The scientists specifically examined two key parts of the brain–the amygdala and the nucleus accumbens. These parts of the brain affect judgment. They also help you weigh the upsides against the downsides of partaking in a pleasurable activity. For example, as you grow older you know eating a donut or staying up late to watch a favorite show might give you pleasure. But it has real consequences.
But smoking marijuana damages these areas of the brain. In fact, the researchers discovered significant brain changes to these areas in the students who smoked marijuana. Even among those who smoked only once a week! (Malnutrition can affect the brain in similar ways. Researchers have observed similar brain changes among men and women who follow vegan diets. You can learn more about how vegan diets affect the brain in the May 2014 issue of my Insiders’ Cures newsletter. If you’re not yet a subscriber, now is the perfect time to get started.)
In the second new study, researchers link smoking marijuana with an increased risk of cardiovascular diseases. The study was published last month in the Journal of the American Heart Association.
Between 2006 and 2010, the nationwide Addictovigilance Network in France received nearly 2,000 reports of serious cannabis-related health problems. And 35 of the reports were for cardiovascular complications.
That number might not sound very high. But here are two interesting points…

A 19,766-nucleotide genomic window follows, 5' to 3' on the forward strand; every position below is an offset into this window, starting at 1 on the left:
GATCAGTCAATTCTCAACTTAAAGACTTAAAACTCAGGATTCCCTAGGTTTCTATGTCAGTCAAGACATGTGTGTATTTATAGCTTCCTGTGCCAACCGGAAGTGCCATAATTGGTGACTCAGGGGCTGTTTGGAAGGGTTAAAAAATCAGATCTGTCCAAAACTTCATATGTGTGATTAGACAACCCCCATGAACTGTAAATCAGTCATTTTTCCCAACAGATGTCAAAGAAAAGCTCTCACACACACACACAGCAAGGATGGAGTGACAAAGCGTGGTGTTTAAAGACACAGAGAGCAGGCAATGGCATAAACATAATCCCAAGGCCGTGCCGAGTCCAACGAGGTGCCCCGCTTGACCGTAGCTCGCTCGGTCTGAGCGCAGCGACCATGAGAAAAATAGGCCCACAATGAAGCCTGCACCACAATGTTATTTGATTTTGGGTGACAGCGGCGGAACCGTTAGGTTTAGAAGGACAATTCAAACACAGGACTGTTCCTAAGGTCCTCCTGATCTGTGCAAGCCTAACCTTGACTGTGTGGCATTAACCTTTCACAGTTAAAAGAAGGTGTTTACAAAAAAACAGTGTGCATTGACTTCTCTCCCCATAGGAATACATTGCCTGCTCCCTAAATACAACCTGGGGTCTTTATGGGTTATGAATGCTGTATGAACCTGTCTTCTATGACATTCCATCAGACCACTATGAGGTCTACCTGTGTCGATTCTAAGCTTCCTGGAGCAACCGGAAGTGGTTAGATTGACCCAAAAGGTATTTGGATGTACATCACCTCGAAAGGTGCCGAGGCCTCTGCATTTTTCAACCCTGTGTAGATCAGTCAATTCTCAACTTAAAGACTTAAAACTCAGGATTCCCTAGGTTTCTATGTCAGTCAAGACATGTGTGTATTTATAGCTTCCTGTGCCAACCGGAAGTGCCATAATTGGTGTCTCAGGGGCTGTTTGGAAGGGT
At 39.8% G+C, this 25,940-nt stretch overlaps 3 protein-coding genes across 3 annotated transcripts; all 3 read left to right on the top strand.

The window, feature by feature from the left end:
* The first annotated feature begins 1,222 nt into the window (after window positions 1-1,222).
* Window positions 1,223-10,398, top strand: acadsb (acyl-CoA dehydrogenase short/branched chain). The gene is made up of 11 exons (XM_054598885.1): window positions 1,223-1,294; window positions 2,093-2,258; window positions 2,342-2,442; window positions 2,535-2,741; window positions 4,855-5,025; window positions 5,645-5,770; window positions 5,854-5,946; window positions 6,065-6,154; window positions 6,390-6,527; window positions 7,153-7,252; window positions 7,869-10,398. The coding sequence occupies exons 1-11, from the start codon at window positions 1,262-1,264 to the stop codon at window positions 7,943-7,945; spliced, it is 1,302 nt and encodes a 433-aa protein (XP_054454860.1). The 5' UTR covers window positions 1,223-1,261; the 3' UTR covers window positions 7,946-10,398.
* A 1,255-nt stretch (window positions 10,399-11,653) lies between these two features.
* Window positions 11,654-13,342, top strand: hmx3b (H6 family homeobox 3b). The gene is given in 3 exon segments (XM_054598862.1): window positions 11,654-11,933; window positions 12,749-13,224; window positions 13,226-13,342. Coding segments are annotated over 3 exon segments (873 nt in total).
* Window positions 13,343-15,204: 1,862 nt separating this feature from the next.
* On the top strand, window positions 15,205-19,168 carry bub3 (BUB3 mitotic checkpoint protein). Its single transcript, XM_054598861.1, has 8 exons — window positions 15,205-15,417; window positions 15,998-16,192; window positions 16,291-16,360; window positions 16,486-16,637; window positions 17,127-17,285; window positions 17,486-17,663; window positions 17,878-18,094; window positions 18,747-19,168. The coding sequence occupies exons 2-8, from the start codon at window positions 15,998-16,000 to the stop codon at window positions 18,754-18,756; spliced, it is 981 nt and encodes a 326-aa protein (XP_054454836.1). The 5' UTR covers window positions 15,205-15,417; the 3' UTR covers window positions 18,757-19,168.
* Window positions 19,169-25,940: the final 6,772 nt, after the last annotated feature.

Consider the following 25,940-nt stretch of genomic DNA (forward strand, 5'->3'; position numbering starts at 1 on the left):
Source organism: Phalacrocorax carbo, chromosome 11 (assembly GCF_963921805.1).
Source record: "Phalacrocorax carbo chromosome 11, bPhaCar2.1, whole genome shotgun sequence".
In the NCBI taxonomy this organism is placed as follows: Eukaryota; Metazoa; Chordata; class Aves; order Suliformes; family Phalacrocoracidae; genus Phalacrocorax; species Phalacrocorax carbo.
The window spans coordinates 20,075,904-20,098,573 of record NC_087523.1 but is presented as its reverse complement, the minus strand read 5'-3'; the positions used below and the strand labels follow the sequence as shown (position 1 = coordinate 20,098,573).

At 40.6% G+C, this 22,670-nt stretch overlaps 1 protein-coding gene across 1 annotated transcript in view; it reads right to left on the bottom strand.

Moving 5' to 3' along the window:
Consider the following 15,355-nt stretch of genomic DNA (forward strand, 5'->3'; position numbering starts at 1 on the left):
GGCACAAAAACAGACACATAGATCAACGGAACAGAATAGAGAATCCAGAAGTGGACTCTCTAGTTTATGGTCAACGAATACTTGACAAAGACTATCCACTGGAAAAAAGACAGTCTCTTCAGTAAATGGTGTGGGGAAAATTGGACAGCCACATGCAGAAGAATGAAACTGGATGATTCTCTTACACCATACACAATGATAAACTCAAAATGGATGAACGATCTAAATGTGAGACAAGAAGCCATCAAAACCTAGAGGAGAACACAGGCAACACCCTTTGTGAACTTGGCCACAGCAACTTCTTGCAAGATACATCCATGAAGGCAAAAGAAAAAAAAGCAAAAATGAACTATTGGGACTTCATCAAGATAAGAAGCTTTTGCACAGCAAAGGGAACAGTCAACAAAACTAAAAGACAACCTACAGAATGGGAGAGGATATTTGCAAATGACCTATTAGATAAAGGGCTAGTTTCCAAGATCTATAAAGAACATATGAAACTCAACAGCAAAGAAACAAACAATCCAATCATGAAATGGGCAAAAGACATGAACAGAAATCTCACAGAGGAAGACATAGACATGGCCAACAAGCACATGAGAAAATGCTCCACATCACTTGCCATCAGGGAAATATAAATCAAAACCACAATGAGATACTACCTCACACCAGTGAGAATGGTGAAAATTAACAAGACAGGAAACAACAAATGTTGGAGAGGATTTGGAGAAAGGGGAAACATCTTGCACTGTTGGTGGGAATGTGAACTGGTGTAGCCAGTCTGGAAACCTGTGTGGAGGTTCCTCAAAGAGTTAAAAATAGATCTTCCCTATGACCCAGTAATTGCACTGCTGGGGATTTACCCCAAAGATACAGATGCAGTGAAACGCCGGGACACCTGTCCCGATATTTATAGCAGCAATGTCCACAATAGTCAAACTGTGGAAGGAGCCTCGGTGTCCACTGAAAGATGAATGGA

From 2006 to 2010, the proportion of cardiovascular complications relating to cannabis more than tripled. Plus, the researchers estimate up to 95 percent of cases aren’t ever reported. So the numbers, in reality, are probably much higher.
The cardiovascular complications that were reported are very serious in nature. They included:
- acute coronary syndromes
- heart rate disorders
- acute cerebral angiopathies
- transient cortical blindness
- spasms of cerebral artery
- and lower limb peripheral vascular diseases.
So even if this new report is just the tip of the iceberg, we still should add serious cardiovascular complications to the list of known effects of smoking marijuana. And according to the authors, “Practitioners should be aware that cannabis may be a potential triggering factor for cardiovascular complications in young people.”
Now, let’s put all these new research findings together. (Not likely to happen in the mainstream or medical media.) We’ve got brain complications, lung complications, and now cardiovascular complications. I wonder if these sudden and serious cardiovascular complications are actually causing permanent brain damage, by reducing blood flow to sensitive brain tissues? Indeed, reduction in blood flow to the brain does typically occur during a cardiovascular event. And it can cause permanent damage.
Now, let me be clear–smoking marijuana for its pain-relief benefits should be weighed against its side effects. (Just like with any other substance used as a medication.) So, a person with cancer who smokes marijuana for pain relief isn’t as concerned about its side effects, especially at an older age.
But the acceptance of medical marijuana has contributed to the belief that recreational use is safe…or even healthy…for everyone.
However, the facts are these: Smoking marijuana is harmful to your health. And solid research now links its use with diseases of brain, mind, lung, and heart.
1. “Recreational Pot Use Harmful to Young People’s Brains,” Time magazine (www.time.com) April 21, 2014
2. “Cannabis Use Is Quantitatively Associated with Nucleus Accumbens and Amygdala Abnormalities in Young Adult Recreational Users,” The Journal of Neuroscience April 16, 2014, 34 (16): 5529-5538
3. “Cannabis Use: Signal of Increasing Risk of Serious Cardiovascular Disorders,” Am Heart Assoc originally published April 23, 2014